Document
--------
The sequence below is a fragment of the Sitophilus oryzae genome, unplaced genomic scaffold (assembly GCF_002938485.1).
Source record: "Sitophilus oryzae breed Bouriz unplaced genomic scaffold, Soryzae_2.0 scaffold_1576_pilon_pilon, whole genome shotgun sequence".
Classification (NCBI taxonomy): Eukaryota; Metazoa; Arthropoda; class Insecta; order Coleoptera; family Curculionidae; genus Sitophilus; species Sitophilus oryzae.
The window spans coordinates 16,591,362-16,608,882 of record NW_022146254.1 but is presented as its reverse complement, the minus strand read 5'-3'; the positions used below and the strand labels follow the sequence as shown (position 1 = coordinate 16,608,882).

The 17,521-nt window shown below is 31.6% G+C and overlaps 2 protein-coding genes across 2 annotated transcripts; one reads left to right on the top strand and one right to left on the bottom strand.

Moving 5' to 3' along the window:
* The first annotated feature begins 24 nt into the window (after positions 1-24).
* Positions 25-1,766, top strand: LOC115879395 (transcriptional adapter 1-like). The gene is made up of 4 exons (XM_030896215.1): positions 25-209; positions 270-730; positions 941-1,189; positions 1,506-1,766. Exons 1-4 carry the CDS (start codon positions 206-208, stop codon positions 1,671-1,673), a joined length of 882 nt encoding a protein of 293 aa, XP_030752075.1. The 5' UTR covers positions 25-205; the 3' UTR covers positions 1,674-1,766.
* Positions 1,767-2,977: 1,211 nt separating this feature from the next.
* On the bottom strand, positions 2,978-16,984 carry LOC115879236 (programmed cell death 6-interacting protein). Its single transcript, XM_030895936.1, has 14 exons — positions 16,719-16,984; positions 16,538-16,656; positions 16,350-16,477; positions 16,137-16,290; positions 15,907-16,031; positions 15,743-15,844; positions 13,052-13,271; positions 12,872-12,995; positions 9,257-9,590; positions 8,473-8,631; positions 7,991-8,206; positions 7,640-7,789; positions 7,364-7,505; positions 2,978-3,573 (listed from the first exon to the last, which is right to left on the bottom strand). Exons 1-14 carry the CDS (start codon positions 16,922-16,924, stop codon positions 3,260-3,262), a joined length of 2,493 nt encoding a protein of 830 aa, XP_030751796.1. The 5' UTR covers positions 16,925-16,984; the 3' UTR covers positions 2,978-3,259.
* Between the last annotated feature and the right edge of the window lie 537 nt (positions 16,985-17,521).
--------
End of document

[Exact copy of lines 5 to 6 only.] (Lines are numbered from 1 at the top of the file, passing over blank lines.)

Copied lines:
The 17,521-nt window shown below is 31.6% G+C and overlaps 2 protein-coding genes across 2 annotated transcripts; one reads left to right on the top strand and one right to left on the bottom strand.

Moving 5' to 3' along the window: